marillion

Onstage in 2015, Steve Rothery digs into his Blade RH4 Classic, at left, as singer Steve Hogarth takes flight and bassist Pete Trewavas holds steady. “We enjoy each other’s company,” says the guitarist. “If there’s any friction it’s soon forgotten.” Photo by Alison Toon

Armed with uncommon axes and amps, a raft of stompboxes, and mojo borrowed from his 6-string heroes, the veteran prog-rocker creates a world of vivid soundscapes on the band’s new crowd-funded album.

Very few bands make exciting music by the time they get to their 18th album. What generally separates nostalgia acts from innovators is the virility of their creative output. Prog-rockers Marillion still fall into the latter category, as their latest album, F.E.A.R., attests. They’ve long been recognized as pioneers both musically and entrepreneurially, but the secret to inspired longevity, according to guitarist Steve Rothery, is not necessarily Marillion’s individuality, but rather their chemistry.

“We are quite unique,” he humbly states. “Not only in the way that we write and fund our music, but also in the fact that there’s still this amazing creative spark between us. It’s something most bands have long since lost by this time.”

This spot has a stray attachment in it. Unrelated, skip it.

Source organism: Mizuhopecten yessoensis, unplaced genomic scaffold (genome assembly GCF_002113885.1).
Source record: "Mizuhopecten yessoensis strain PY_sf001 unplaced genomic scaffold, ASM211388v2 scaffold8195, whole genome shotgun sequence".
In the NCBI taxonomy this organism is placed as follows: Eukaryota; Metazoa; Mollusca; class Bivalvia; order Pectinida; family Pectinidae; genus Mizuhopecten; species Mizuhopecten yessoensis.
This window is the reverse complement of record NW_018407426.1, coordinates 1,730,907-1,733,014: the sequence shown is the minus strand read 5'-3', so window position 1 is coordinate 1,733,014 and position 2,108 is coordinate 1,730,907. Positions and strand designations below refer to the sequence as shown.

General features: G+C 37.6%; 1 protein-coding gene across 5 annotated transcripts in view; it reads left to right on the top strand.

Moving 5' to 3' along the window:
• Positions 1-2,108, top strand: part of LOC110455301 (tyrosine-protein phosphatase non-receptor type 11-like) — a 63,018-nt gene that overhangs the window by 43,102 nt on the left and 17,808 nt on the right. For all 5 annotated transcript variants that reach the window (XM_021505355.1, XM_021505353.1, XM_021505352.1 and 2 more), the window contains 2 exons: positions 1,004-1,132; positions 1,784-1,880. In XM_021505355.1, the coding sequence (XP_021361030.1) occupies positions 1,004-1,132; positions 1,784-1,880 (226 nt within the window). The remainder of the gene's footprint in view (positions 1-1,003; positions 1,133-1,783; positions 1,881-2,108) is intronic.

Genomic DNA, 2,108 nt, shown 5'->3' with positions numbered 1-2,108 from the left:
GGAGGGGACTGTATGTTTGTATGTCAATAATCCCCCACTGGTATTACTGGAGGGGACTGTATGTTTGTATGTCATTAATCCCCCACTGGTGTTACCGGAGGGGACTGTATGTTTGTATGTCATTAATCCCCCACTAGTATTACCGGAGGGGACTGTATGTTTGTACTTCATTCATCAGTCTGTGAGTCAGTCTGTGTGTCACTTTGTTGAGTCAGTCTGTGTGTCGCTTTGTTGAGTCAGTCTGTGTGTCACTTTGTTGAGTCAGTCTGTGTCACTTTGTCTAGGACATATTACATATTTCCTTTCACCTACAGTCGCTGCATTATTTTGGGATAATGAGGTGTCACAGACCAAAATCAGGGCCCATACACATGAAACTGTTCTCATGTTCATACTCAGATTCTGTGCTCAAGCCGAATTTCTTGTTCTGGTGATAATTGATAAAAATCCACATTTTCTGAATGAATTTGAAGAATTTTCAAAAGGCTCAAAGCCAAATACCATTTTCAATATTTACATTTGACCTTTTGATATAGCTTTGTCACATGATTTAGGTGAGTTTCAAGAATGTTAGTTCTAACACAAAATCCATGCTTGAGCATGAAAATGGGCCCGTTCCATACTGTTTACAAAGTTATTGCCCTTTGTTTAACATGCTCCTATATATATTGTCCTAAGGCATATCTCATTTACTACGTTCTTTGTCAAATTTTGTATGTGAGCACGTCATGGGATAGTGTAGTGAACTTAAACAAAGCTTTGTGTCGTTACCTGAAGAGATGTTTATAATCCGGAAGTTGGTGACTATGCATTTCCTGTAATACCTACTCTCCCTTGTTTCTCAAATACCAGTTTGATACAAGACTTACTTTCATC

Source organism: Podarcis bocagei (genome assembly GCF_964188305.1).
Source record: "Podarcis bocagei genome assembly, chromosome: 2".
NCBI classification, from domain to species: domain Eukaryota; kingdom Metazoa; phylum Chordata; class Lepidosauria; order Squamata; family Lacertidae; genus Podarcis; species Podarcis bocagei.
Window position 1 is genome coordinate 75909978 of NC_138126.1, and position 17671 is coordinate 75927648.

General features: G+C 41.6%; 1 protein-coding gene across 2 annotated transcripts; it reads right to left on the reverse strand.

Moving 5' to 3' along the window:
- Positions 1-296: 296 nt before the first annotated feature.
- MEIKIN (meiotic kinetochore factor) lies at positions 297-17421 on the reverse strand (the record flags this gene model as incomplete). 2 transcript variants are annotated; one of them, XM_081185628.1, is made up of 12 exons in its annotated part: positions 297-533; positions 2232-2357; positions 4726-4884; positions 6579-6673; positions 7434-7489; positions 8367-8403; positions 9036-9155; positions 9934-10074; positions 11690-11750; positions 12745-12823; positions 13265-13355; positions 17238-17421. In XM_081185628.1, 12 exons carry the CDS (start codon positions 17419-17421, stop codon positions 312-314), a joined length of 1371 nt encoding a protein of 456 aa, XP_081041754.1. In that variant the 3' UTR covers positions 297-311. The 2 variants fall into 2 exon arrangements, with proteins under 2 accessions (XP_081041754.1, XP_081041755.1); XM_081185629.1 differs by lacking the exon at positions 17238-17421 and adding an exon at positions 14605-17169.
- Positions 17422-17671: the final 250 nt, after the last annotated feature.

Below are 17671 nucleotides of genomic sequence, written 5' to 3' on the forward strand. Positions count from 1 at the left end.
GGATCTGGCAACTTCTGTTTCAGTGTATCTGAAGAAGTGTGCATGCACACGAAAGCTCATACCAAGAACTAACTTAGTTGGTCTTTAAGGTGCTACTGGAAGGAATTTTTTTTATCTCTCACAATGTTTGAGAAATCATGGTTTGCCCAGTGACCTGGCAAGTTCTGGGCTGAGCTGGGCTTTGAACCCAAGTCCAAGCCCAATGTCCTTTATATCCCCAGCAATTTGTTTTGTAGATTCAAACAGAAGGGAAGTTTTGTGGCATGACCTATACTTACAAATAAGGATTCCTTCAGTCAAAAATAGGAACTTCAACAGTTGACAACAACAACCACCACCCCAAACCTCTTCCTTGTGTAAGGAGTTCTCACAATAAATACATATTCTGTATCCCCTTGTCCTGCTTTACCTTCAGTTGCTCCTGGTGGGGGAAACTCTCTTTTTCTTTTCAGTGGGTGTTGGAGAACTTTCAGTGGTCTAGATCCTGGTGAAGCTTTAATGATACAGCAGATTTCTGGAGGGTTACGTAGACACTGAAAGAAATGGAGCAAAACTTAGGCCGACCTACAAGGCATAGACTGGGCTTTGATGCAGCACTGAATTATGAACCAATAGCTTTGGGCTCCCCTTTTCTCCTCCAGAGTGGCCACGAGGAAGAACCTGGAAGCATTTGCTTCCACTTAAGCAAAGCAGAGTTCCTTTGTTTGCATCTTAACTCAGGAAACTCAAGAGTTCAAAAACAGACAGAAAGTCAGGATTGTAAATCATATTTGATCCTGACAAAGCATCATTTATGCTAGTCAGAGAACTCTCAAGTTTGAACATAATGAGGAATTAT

Read More Show less

How jangle, glam, punk, shoegaze, and more blended to create a worldwide phenomenon. Just don’t forget your tambourine.

Intermediate

Beginner

  • Learn genre-defining elements of Britpop guitar.
  • Use the various elements to create your own Britpop songs.
  • Discover how “borrowing” from the best can enrich your own playing.
{u'media': u'[rebelmouse-document-pdf 12854 site_id=20368559 original_filename="Britpop-Dec21.pdf"]', u'file_original_url': u'https://roar-assets-auto.rbl.ms/documents/12854/Britpop-Dec21.pdf', u'type': u'pdf', u'id': 12854, u'media_html': u'Britpop-Dec21.pdf'}

When considering the many bands that fall under the term “Britpop”–Oasis, Blur, Suede, Elastica, Radiohead’s early work, and more–it’s clear that the genre is more an attitude than a specific musical style. Still, there are a few guitar techniques and approaches that abound in the genre, many of which have been “borrowed” (the British music press’ friendly way of saying “appropriated”) from earlier British bands of the 1960s, ’70s, and ’80s.

Read More Show less
John 5 on How He Gets Old-School Tones from His Metal-Friendly Tele | The Big 5

Plus, find out which guitar hero the Rob Zombie sideman “begs and pleads” with you to listen to.

Read More Show less
x